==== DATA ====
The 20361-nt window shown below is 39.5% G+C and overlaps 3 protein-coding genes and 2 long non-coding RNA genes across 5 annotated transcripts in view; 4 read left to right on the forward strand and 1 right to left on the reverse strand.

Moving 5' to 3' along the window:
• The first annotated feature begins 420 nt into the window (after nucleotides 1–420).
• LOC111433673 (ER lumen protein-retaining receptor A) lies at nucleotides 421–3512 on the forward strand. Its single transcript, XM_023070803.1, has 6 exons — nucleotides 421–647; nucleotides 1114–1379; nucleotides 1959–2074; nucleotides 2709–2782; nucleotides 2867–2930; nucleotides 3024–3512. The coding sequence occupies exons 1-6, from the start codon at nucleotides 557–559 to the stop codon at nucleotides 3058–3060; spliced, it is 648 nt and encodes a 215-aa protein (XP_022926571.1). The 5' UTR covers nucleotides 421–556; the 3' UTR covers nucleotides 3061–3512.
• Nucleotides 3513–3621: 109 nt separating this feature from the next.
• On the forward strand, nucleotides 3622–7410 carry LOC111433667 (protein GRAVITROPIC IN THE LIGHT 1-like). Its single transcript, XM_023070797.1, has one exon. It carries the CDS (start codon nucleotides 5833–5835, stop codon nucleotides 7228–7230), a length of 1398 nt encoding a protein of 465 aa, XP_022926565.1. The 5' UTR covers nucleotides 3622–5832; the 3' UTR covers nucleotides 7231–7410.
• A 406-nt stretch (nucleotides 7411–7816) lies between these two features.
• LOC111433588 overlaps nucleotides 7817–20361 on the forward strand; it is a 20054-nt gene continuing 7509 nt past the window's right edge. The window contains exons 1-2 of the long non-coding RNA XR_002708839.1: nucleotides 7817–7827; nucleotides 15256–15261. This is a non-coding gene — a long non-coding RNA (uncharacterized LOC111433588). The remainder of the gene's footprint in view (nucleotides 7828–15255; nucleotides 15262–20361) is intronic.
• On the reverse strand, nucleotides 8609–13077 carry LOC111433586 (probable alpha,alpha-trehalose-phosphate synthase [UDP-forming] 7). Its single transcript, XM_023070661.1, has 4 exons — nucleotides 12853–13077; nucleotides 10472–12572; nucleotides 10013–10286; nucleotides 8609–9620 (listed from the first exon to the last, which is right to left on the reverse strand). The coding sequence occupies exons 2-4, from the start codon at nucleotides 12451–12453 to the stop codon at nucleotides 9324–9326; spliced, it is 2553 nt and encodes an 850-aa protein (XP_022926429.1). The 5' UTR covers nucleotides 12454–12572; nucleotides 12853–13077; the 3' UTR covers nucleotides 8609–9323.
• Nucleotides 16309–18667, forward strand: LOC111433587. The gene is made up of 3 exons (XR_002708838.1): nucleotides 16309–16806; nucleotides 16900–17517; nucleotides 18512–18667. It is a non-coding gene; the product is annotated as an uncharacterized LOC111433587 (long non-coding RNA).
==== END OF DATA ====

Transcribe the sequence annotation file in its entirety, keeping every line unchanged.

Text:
The 20361-nt window shown below is 39.5% G+C and overlaps 3 protein-coding genes and 2 long non-coding RNA genes across 5 annotated transcripts in view; 4 read left to right on the forward strand and 1 right to left on the reverse strand.

Moving 5' to 3' along the window:
• The first annotated feature begins 420 nt into the window (after nucleotides 1–420).
• LOC111433673 (ER lumen protein-retaining receptor A) lies at nucleotides 421–3512 on the forward strand. Its single transcript, XM_023070803.1, has 6 exons — nucleotides 421–647; nucleotides 1114–1379; nucleotides 1959–2074; nucleotides 2709–2782; nucleotides 2867–2930; nucleotides 3024–3512. The coding sequence occupies exons 1-6, from the start codon at nucleotides 557–559 to the stop codon at nucleotides 3058–3060; spliced, it is 648 nt and encodes a 215-aa protein (XP_022926571.1). The 5' UTR covers nucleotides 421–556; the 3' UTR covers nucleotides 3061–3512.
• Nucleotides 3513–3621: 109 nt separating this feature from the next.
• On the forward strand, nucleotides 3622–7410 carry LOC111433667 (protein GRAVITROPIC IN THE LIGHT 1-like). Its single transcript, XM_023070797.1, has one exon. It carries the CDS (start codon nucleotides 5833–5835, stop codon nucleotides 7228–7230), a length of 1398 nt encoding a protein of 465 aa, XP_022926565.1. The 5' UTR covers nucleotides 3622–5832; the 3' UTR covers nucleotides 7231–7410.
• A 406-nt stretch (nucleotides 7411–7816) lies between these two features.
• LOC111433588 overlaps nucleotides 7817–20361 on the forward strand; it is a 20054-nt gene continuing 7509 nt past the window's right edge. The window contains exons 1-2 of the long non-coding RNA XR_002708839.1: nucleotides 7817–7827; nucleotides 15256–15261. This is a non-coding gene — a long non-coding RNA (uncharacterized LOC111433588). The remainder of the gene's footprint in view (nucleotides 7828–15255; nucleotides 15262–20361) is intronic.
• On the reverse strand, nucleotides 8609–13077 carry LOC111433586 (probable alpha,alpha-trehalose-phosphate synthase [UDP-forming] 7). Its single transcript, XM_023070661.1, has 4 exons — nucleotides 12853–13077; nucleotides 10472–12572; nucleotides 10013–10286; nucleotides 8609–9620 (listed from the first exon to the last, which is right to left on the reverse strand). The coding sequence occupies exons 2-4, from the start codon at nucleotides 12451–12453 to the stop codon at nucleotides 9324–9326; spliced, it is 2553 nt and encodes an 850-aa protein (XP_022926429.1). The 5' UTR covers nucleotides 12454–12572; nucleotides 12853–13077; the 3' UTR covers nucleotides 8609–9323.
• Nucleotides 16309–18667, forward strand: LOC111433587. The gene is made up of 3 exons (XR_002708838.1): nucleotides 16309–16806; nucleotides 16900–17517; nucleotides 18512–18667. It is a non-coding gene; the product is annotated as an uncharacterized LOC111433587 (long non-coding RNA).